Now, HARB also happens to be used as a male name in Arabic -- not very common these days (although KIFAH, NIDHAL, and JIHAD are still common), but it used to be very common, especially in pre-Islamic times, and was used frequently enough until the first part of the twentieth century. Ali ibn Abi Talib wanted to name his first-born son HARB, but his father-in-law (the prophet Muhammad, no less) prevailed upon him, naming the child HASAN instead, soundly putting that folly to rest.

HARB is also a name of a prominent Arabian tribe, Banu Harb (“children of Harb”), which brings me to the next point: Are you implying that the Spanish last name Guerra is a hint of Arab ancestry, and that you are trying to discover what the original Arabic name was? If so, then the tribal name you are looking for may be suggestion 2 above: BANU HARB:
بَنُو حَرب

You may sometimes find it written BANI HARB, depending on grammatical case.

Having said all of that, it is important to recognize that the modern Western concept of "last name" does not exist in the traditional Arabic name pattern. This is not the proper forum to present a full treatment of this subject, but suffice it to say that the modern Arabic naming pattern (which goes back to about the time of Napoleon’s invasion of Egypt in 1798), superficially imitates the Western name pattern. My name, Fuad M. Yahya, is a typical example of the Western name pattern superimposed upon the traditional Arabic name structure, producing an administrative nightmare for immigration officials everywhere.

If a tribal name (like HARB) is being used as a last name to fit the modernized pattern, one typical procedure is to append the prefix AL- (“the”) and the adjectival suffix -IYY, so that HARB becomes AL-HARBIYY. Therefore, today in Arabia, members of the BANU HARB tribe would have their "last name" styled like suggestion 3 above: AL-HARBIYY (often spelled AL-HARBI):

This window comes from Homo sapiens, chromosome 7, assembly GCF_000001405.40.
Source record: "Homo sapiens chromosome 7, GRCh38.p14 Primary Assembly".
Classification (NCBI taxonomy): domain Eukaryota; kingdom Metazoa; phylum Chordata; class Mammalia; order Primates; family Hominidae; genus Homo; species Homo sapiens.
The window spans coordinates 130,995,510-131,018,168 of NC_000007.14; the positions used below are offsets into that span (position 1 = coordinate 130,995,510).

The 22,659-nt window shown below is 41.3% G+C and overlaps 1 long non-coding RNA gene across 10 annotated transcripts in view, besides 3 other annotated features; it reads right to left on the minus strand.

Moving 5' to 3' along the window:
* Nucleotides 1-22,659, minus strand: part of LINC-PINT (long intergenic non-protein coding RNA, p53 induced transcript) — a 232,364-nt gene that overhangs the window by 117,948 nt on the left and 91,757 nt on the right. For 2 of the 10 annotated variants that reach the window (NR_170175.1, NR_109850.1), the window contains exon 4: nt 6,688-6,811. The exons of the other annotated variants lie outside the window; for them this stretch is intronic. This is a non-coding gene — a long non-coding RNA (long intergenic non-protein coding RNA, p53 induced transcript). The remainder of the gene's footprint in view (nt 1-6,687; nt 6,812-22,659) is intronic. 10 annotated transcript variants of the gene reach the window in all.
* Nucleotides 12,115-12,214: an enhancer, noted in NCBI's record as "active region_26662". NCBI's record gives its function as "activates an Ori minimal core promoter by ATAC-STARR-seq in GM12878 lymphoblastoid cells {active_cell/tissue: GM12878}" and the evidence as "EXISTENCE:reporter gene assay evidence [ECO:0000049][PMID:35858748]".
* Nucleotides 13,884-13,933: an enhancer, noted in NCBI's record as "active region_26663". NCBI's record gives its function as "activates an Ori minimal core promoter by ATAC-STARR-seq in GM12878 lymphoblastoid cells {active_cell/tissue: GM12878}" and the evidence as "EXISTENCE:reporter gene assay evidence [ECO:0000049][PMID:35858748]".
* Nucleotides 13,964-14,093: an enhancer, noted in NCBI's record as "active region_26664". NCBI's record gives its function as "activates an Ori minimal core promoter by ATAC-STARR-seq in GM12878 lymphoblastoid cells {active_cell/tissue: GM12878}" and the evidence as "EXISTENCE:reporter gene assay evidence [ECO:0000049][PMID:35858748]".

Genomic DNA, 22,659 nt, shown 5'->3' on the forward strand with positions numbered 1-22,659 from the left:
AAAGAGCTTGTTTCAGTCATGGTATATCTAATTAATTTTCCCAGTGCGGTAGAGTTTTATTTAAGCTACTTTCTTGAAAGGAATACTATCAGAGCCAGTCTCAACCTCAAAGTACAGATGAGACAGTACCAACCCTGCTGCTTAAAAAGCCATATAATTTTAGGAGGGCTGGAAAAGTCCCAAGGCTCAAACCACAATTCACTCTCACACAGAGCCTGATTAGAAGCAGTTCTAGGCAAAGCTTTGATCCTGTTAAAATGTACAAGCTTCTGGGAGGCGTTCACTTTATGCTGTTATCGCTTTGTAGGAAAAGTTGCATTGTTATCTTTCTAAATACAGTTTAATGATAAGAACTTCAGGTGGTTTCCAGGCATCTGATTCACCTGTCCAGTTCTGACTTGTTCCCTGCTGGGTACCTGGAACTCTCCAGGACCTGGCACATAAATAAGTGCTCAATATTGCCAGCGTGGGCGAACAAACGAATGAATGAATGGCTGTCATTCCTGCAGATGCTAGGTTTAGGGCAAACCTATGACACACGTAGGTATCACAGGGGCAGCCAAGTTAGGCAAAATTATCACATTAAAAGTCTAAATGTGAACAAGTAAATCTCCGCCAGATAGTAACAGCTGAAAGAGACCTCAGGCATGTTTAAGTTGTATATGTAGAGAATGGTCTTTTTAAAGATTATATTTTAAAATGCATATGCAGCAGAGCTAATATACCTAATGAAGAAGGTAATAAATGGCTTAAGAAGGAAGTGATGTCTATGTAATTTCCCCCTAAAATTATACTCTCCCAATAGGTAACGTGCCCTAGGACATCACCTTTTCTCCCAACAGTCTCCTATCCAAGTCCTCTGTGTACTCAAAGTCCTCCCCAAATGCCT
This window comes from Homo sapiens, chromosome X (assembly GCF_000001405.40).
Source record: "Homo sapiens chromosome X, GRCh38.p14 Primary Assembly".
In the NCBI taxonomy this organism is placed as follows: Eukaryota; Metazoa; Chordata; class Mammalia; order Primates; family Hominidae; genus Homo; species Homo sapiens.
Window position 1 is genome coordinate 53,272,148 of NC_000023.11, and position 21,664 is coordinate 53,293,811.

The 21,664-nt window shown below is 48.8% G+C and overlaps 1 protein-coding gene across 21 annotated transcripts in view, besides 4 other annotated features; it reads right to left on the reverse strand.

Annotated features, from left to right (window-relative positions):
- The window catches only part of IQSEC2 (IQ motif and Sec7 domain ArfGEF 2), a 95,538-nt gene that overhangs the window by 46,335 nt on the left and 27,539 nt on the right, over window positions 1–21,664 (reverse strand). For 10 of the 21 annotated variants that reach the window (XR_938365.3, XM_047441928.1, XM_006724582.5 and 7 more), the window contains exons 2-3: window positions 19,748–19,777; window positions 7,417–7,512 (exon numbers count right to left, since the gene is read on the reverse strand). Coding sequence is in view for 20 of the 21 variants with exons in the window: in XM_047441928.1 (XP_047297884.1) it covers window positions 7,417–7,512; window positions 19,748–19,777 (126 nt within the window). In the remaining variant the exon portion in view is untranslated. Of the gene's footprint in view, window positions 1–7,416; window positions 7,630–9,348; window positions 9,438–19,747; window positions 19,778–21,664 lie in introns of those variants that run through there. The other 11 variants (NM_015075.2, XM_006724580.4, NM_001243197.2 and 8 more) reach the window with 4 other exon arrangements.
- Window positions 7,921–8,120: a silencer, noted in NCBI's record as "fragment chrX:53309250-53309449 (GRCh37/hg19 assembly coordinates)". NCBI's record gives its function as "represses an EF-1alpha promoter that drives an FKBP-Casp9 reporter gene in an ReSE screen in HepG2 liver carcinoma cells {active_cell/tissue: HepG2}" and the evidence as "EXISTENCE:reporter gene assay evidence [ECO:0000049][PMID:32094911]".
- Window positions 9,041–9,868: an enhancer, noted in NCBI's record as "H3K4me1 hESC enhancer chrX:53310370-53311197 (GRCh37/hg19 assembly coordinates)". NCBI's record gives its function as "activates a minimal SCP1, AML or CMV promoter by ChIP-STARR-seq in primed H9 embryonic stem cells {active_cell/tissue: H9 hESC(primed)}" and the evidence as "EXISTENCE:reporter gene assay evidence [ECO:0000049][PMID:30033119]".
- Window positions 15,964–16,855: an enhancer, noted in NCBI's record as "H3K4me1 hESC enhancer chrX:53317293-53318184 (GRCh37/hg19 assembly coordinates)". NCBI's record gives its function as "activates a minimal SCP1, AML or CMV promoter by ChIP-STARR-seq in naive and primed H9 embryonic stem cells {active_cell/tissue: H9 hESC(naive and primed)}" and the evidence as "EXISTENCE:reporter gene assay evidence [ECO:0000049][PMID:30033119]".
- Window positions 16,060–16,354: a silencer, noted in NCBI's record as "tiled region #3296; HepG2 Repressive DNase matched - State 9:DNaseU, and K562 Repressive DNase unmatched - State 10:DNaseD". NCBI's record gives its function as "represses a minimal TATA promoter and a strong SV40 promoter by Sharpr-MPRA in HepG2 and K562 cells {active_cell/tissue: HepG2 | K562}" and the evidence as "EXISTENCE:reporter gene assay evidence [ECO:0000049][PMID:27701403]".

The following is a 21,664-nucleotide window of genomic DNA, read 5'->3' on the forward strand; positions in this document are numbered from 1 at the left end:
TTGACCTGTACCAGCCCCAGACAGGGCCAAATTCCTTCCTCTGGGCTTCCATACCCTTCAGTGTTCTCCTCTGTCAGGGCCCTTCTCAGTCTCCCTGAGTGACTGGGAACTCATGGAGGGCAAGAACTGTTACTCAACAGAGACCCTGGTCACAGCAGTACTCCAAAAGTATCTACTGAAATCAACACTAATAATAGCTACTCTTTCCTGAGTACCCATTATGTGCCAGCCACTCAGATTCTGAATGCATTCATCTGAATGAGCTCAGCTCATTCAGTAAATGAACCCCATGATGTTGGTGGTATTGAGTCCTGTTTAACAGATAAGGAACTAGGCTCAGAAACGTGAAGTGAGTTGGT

الحربيّ

If Guerra was originally HARB, it may not necessarily point to the famous tribe HARB. It may simply point to an immigrant with HARB as a first name, or with a father or a grandfather named HARB. When traditional Arabic names are restructured to fill boxes in modern administrative forms or fields in databases, a father’s or grandfather’s given name often ends up becoming the “last name”.

Fuad


Fuad Yahya
Native speaker of: Native in ArabicArabic, Native in EnglishEnglish
PRO pts in pair: 7167

Peer comments on this answer (and responses from the answerer)
agree  DINA MOHAMED
7 hrs

agree  AhmedAMS
26 days
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6 hrs   confidence: Answerer confidence 4/5Answerer confidence 4/5 peer agreement (net): +1
Harb


Explanation:
good luck
yacine


yacine
Local time: 12:03
Native speaker of: Native in ArabicArabic, Native in FrenchFrench
PRO pts in pair: 51

Peer comments on this answer (and responses from the answerer)
agree  Gehan: we could also say al harb
47 mins
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10 days   confidence: Answerer confidence 5/5
حرب


Explanation:
Harbb


    Reference: http://www.expag.com/translationservics
Mark Oxford
United States
Local time: 03:03
Native speaker of: Native in ArabicArabic, Native in EnglishEnglish
PRO pts in pair: 4